As early as at the end of the 13th century there seemed to be favorable conditions for expansion and fostering of education in the Kingdom of Czech Lands. Intellectual precocity of the Royal Court was a byword. The Czech Lands were famous for its Cathedral School and prominent schools of the Order. No wonder it was Wenceslas II. of the Přemyslids who came up with the idea of a university. The giant sails of his plan, however, were trimmed by the nobility. The idea lay dormant until the times of Charles IV., successor to the Přemyslids’ throne, whose alma mater was the University of Sorbonne in Paris and who therefore was fully aware of the importance of university for the country as well as for its ruler.
To establish a university was no plain sailing in those times: subject to the internal conditions of the Kingdom, relations between the king and the nobility, present economic situation, and international bonds and associations. Moreover the name – studium generale – was a seal granted by the Papal Curia with the commitment of a best quality education. The universities in the Middle Ages concentrated knowledge as well as scholars, weaned and raised by diverse schools all round Europe. The degrees granted by these universities were recognized in the entire Christian world and the universities grew into potent cultural and social institutions.
Already authorized and accredited by the Pope, the Founding Charter was issued by Charles IV. (by then officially appointed Czech king) on the 7th April 1348. It is essential that we emphasize this was the first university in Central Europe, hence it played an important part in propagating the roots of education in this area. The Charter was issued by Charles IV. ‘of His own accord’. In effect this meant taking on one’s shoulders all the responsibilities of smooth running of the new institution. The original reads: ‘... The famous university was also founded so as to aide our faithful habitants of our Kingdom in their infinite desire for the fruits of science, bar them from humble and demeaning conduct in foreign lands, and set the table for feast at home...’. The Charter was arrogated by the Nazis in 1945 and has been unaccounted for since.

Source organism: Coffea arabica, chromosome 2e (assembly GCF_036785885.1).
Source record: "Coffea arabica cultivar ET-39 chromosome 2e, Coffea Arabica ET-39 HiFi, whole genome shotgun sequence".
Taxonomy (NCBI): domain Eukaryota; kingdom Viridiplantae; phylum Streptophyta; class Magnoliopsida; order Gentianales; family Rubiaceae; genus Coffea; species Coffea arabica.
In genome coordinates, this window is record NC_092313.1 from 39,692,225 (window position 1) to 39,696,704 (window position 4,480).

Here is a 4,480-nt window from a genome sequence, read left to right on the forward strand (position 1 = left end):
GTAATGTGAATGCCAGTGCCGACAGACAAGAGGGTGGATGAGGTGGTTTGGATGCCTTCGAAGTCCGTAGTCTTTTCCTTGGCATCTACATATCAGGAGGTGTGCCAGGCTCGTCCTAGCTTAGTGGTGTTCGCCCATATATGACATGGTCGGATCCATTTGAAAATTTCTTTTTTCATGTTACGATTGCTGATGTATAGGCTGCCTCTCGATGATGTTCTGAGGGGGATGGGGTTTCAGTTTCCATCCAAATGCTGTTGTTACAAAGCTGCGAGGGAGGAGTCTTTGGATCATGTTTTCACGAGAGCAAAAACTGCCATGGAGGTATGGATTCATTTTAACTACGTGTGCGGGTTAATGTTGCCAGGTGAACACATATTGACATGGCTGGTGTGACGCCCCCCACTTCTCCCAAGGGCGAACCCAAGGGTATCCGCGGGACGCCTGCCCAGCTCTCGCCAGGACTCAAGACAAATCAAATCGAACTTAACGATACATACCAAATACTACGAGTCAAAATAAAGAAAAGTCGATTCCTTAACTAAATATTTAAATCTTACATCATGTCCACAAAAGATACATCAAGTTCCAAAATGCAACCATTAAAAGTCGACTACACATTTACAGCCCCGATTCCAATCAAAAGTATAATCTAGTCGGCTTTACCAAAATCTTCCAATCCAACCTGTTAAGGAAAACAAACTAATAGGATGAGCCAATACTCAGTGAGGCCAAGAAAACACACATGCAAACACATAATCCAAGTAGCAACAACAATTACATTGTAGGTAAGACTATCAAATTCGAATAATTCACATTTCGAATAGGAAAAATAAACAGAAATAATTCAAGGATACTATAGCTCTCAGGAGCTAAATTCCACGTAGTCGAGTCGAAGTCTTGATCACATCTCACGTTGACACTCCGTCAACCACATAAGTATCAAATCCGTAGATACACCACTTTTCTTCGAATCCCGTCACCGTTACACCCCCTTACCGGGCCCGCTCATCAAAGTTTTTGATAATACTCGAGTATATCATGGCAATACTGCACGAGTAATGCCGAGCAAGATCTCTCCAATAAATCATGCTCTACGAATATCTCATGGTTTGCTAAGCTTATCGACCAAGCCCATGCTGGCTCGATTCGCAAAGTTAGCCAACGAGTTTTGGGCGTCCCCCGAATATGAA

The Czech Church covered all running costs of the University. At first the University Chancellor and Prague Archbishop Arnošt
z Pardubic took the University under his wings. By the means of various collections he bought first University movables together with a building in the Old Town of Prague. When a university college, the Carolinum, was set up on the 30th July 1366, the foundation of the University was completed. The fact that it has been the seat of the University rectorate until today points to the momentousness of the act of establishing the Carolinum.
In 1370 Charles IV. bought a legacy of 114 manuscripts left by Vilém z Lestkova at his death which greatly enriched the inventory of the library.
At the end of the 14th and beginning of the 15th century when the Czech Reformation saw the light of day Prague schooling enjoyed privilege equal to the corresponding institutions in Bologne (founded 1119) and Paris (founded 1253). It included all the faculties recognized in the Middle Ages: the Faculty of Arts, Law, Theology, and Medicine. Initially, lectures used to take place in professors’ flats, only later did they move to a building in Kaprova street.
At that time many doctors from the milieu of the royal family practiced there – the first Professor of Medicine being M. Valter (1348), succeeded by M. Baltazar de Tuscia (1353). Each doctor–to–be had to read the ancient Antique experts, Middle Age and Jewish files, and step–by–step ply their trade in towns or in the country under close observation of professors.
In the nineties of the 14th century the generation of prevailing foreign masters was gradually substituted by their Czech counterparts who, by the way, went so far as to form their own concept of a critique of the Church as well as its entire decree so far. A key role in the process of Czech Reformation and Hussites’ Ideology in general was the University translation of the Bible into Czech. Diverse as the audience were the Bible affected the cultural level of the whole Czech society before Jan Hus.
In 1415, after the death at stake of the present Rector of Charles University Mister Jan Hus, prevailing recalcitrant and turbulent discussions had turned into a clear–cut viewpoint of the rising movement, with one outcome: the declaration that the sacrament of the Holy Eucharist should be administered in both kinds, this being the only means to redeem one’s soul. Thus the